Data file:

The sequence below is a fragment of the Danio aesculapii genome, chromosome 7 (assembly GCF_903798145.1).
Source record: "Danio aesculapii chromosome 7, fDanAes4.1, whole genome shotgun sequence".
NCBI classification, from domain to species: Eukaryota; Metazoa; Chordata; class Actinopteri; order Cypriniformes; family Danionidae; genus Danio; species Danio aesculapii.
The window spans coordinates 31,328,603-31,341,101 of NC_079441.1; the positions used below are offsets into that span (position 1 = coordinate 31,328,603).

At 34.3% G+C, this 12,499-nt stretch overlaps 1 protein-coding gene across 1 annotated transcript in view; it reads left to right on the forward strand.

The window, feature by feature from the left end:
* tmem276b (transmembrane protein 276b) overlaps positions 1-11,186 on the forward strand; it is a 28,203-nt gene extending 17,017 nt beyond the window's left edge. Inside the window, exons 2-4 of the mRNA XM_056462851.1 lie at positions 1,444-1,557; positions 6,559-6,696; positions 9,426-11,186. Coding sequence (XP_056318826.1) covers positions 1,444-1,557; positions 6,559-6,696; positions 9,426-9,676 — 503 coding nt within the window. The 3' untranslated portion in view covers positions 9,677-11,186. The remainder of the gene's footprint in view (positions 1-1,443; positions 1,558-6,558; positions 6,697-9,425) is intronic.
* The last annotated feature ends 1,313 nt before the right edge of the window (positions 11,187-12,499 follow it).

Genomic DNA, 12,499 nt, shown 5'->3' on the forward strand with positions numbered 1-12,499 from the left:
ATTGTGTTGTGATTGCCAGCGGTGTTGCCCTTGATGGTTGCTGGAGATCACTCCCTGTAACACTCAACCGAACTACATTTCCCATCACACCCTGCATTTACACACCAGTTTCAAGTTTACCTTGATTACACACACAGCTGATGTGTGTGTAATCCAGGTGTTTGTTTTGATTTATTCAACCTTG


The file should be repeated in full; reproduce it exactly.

The sequence below is a fragment of the Danio aesculapii genome, chromosome 7 (assembly GCF_903798145.1).
Source record: "Danio aesculapii chromosome 7, fDanAes4.1, whole genome shotgun sequence".
NCBI classification, from domain to species: Eukaryota; Metazoa; Chordata; class Actinopteri; order Cypriniformes; family Danionidae; genus Danio; species Danio aesculapii.
The window spans coordinates 31,328,603-31,341,101 of NC_079441.1; the positions used below are offsets into that span (position 1 = coordinate 31,328,603).

At 34.3% G+C, this 12,499-nt stretch overlaps 1 protein-coding gene across 1 annotated transcript in view; it reads left to right on the forward strand.

The window, feature by feature from the left end:
* tmem276b (transmembrane protein 276b) overlaps positions 1-11,186 on the forward strand; it is a 28,203-nt gene extending 17,017 nt beyond the window's left edge. Inside the window, exons 2-4 of the mRNA XM_056462851.1 lie at positions 1,444-1,557; positions 6,559-6,696; positions 9,426-11,186. Coding sequence (XP_056318826.1) covers positions 1,444-1,557; positions 6,559-6,696; positions 9,426-9,676 — 503 coding nt within the window. The 3' untranslated portion in view covers positions 9,677-11,186. The remainder of the gene's footprint in view (positions 1-1,443; positions 1,558-6,558; positions 6,697-9,425) is intronic.
* The last annotated feature ends 1,313 nt before the right edge of the window (positions 11,187-12,499 follow it).

Genomic DNA, 12,499 nt, shown 5'->3' on the forward strand with positions numbered 1-12,499 from the left:
ATTGTGTTGTGATTGCCAGCGGTGTTGCCCTTGATGGTTGCTGGAGATCACTCCCTGTAACACTCAACCGAACTACATTTCCCATCACACCCTGCATTTACACACCAGTTTCAAGTTTACCTTGATTACACACACAGCTGATGTGTGTGTAATCCAGGTGTTTGTTTTGATTTATTCAACCTTG